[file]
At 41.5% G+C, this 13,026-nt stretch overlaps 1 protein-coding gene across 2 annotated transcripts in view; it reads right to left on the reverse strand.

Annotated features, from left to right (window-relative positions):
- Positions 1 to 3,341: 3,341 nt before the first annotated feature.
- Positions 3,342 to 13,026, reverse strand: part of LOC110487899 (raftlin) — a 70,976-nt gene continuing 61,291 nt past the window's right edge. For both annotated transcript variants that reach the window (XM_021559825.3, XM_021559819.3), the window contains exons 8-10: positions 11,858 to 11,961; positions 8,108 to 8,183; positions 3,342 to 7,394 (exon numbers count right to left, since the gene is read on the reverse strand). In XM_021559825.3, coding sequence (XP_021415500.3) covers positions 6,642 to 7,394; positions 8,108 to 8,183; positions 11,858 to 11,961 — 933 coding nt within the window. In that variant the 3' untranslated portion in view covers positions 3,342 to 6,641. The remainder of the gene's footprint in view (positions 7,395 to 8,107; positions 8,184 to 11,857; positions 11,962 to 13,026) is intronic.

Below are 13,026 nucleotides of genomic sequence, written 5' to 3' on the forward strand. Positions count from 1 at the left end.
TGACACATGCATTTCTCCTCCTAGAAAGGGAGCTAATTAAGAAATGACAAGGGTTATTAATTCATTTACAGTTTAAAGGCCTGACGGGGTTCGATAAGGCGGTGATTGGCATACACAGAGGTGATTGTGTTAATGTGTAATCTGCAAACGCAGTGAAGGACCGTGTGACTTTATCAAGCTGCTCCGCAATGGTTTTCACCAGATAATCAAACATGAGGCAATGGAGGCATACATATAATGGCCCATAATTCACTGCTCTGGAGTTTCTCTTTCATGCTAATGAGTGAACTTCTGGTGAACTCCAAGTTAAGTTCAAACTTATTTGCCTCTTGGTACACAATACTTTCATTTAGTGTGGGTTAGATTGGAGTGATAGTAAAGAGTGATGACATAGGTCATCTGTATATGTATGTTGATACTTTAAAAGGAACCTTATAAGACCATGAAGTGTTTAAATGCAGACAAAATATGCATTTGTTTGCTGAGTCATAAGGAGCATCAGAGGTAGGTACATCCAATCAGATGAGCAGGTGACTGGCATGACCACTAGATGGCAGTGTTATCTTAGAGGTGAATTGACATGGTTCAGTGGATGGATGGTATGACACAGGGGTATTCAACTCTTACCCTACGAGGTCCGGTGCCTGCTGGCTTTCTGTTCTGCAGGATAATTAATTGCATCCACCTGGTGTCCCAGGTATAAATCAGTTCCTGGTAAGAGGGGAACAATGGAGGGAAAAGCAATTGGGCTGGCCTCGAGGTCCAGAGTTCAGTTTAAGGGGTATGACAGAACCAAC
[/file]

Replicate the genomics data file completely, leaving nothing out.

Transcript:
At 41.5% G+C, this 13,026-nt stretch overlaps 1 protein-coding gene across 2 annotated transcripts in view; it reads right to left on the reverse strand.

Annotated features, from left to right (window-relative positions):
- Positions 1 to 3,341: 3,341 nt before the first annotated feature.
- Positions 3,342 to 13,026, reverse strand: part of LOC110487899 (raftlin) — a 70,976-nt gene continuing 61,291 nt past the window's right edge. For both annotated transcript variants that reach the window (XM_021559825.3, XM_021559819.3), the window contains exons 8-10: positions 11,858 to 11,961; positions 8,108 to 8,183; positions 3,342 to 7,394 (exon numbers count right to left, since the gene is read on the reverse strand). In XM_021559825.3, coding sequence (XP_021415500.3) covers positions 6,642 to 7,394; positions 8,108 to 8,183; positions 11,858 to 11,961 — 933 coding nt within the window. In that variant the 3' untranslated portion in view covers positions 3,342 to 6,641. The remainder of the gene's footprint in view (positions 7,395 to 8,107; positions 8,184 to 11,857; positions 11,962 to 13,026) is intronic.

Below are 13,026 nucleotides of genomic sequence, written 5' to 3' on the forward strand. Positions count from 1 at the left end.
TGACACATGCATTTCTCCTCCTAGAAAGGGAGCTAATTAAGAAATGACAAGGGTTATTAATTCATTTACAGTTTAAAGGCCTGACGGGGTTCGATAAGGCGGTGATTGGCATACACAGAGGTGATTGTGTTAATGTGTAATCTGCAAACGCAGTGAAGGACCGTGTGACTTTATCAAGCTGCTCCGCAATGGTTTTCACCAGATAATCAAACATGAGGCAATGGAGGCATACATATAATGGCCCATAATTCACTGCTCTGGAGTTTCTCTTTCATGCTAATGAGTGAACTTCTGGTGAACTCCAAGTTAAGTTCAAACTTATTTGCCTCTTGGTACACAATACTTTCATTTAGTGTGGGTTAGATTGGAGTGATAGTAAAGAGTGATGACATAGGTCATCTGTATATGTATGTTGATACTTTAAAAGGAACCTTATAAGACCATGAAGTGTTTAAATGCAGACAAAATATGCATTTGTTTGCTGAGTCATAAGGAGCATCAGAGGTAGGTACATCCAATCAGATGAGCAGGTGACTGGCATGACCACTAGATGGCAGTGTTATCTTAGAGGTGAATTGACATGGTTCAGTGGATGGATGGTATGACACAGGGGTATTCAACTCTTACCCTACGAGGTCCGGTGCCTGCTGGCTTTCTGTTCTGCAGGATAATTAATTGCATCCACCTGGTGTCCCAGGTATAAATCAGTTCCTGGTAAGAGGGGAACAATGGAGGGAAAAGCAATTGGGCTGGCCTCGAGGTCCAGAGTTCAGTTTAAGGGGTATGACAGAACCAAC